When the USWNT defeated Netherlands 2-0 in the 2019 FIFA World Cup Final, the sold out crowd of nearly 60,000 people gathered at France’s Parc Olympique Lyonnais burst into cheers. When FIFA president Gianni Infantino walked onto the field to award the players their medals, the crowd instead chanted “Equal pay!”

The same was true on Wednesday when United States Soccer Federation (USSF) President Carlos Cordeiro took the stage of the celebration ceremony for the USWNT at New York City Hall — the crowd chanted “Pay them!” and “Equal pay!” as he took the podium.

“In recent months, you have raised your voices for equality,” said Cordeiro. “Today, on behalf of all of us at U.S. Soccer, I want to say we hear you, we believe in you and we are committed to doing right by you.”

“We believe at U.S. Soccer that all female athletes deserve fair and equitable pay,” he continued, “and together, I believe we can get this done, because as this team has taught us, being the greatest isn’t just about how you play on the field, it’s about what you stand for off the field. It’s about who we are as a sport and a country.”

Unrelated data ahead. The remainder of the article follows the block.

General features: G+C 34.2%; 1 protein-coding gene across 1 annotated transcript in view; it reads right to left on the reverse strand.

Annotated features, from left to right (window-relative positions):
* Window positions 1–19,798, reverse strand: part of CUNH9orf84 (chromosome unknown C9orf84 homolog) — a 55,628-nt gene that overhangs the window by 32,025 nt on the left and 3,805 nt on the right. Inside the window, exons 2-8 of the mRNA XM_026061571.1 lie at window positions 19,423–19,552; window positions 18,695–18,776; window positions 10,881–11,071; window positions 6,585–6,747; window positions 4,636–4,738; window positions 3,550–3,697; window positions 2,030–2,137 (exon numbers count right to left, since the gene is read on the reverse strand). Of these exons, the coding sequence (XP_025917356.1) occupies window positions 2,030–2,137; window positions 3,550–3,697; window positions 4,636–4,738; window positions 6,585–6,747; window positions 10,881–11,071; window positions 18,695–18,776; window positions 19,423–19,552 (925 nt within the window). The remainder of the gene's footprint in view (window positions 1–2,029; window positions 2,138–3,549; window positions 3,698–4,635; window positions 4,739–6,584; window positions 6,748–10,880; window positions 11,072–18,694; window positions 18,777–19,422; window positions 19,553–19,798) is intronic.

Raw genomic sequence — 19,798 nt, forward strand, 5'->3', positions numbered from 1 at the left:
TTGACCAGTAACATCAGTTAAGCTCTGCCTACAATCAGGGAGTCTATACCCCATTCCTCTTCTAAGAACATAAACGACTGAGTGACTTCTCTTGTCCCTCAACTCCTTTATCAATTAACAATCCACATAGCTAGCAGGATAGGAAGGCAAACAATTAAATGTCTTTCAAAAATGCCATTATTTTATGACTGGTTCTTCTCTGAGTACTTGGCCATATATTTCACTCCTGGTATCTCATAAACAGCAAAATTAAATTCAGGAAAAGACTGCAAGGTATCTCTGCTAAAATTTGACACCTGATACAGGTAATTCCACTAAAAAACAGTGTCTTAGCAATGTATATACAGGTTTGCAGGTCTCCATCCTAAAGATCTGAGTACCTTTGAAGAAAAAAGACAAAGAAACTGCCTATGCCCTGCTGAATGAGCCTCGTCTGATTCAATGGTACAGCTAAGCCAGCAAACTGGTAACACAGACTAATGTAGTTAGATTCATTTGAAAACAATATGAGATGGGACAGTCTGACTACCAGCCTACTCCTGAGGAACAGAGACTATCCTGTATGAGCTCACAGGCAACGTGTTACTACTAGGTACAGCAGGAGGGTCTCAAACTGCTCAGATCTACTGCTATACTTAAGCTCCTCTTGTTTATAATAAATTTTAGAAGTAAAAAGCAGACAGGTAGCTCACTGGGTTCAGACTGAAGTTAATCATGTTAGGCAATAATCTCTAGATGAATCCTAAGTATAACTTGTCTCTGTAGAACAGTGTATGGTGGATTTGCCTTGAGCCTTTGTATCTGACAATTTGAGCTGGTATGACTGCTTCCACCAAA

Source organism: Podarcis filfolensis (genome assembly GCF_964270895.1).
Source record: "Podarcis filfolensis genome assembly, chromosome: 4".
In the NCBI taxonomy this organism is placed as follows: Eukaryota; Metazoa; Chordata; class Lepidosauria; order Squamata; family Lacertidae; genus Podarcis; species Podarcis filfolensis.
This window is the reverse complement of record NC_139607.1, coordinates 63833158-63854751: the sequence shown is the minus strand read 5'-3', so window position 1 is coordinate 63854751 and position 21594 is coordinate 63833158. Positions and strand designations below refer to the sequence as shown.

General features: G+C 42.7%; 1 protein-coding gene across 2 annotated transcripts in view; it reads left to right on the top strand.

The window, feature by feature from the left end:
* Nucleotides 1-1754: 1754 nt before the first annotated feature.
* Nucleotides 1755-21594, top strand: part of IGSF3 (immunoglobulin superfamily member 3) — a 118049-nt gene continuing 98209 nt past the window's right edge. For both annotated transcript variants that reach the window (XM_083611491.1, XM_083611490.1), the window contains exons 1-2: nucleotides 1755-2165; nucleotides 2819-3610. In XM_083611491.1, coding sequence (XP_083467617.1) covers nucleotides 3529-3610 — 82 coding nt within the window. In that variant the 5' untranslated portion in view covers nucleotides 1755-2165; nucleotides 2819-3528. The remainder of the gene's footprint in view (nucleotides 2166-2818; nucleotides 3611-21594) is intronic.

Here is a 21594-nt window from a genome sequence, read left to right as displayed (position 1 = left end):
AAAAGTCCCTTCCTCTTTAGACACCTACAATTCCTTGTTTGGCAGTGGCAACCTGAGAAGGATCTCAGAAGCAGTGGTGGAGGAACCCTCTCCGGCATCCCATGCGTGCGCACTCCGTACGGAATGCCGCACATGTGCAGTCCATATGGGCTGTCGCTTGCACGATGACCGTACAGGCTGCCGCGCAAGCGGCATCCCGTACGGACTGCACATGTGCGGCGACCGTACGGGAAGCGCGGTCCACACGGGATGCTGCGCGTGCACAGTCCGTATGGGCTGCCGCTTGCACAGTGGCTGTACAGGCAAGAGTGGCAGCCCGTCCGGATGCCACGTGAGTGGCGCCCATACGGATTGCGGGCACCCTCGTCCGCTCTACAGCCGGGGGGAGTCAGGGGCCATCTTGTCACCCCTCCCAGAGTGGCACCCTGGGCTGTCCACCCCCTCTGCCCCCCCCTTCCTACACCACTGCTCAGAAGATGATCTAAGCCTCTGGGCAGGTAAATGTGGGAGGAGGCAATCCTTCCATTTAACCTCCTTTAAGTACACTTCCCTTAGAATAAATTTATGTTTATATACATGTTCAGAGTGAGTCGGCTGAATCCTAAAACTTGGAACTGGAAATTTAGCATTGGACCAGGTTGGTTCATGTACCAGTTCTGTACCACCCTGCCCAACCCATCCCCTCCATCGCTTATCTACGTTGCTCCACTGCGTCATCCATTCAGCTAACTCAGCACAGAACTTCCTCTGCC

When USWNT co-captain Megan Rapinoe later addressed the crowd she joked about the cheers, but eventually came to Cordeiro’s defense. “Everybody in power gets booed” said Rapinoe. “But I’m going to stick my neck out a little bit, I’m going to endorse Carlos. I think he’s with us. I think he’s on the right side of things. I think he’s going to make things right.”


Company: cnbc, Activity: cnbc, Date: 2019-07-11  Authors: abigail hess courtney connley, abigail hess, courtney connley
Keywords: news, cnbc, companies, going, soccer, stage, center, world, think, victory, fight, crowd, right, fifa, pay, womens, cup, uswnt, hes, takes, field, equal


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US viewership of the 2019 Women’s World Cup final was 22% higher than the 2018 men’s final

According to a statement from Fox Sports, citing data from Nielsen, approximately 14.3 million U.S. viewers tuned in to the final match on television, compared to 11.4 million for the 2018 Men’s World Cup Final, a 22% U.S. viewership boost. The 2015 Women’s World Cup Final in Canada aired at night in the U.S., while the 2019 Women’s World Cup Final in France aired earlier in the day. The 2019 FIFA Women’s World Cup Final also had to compete for viewers with the Men’s Concacaf Gold Cup final and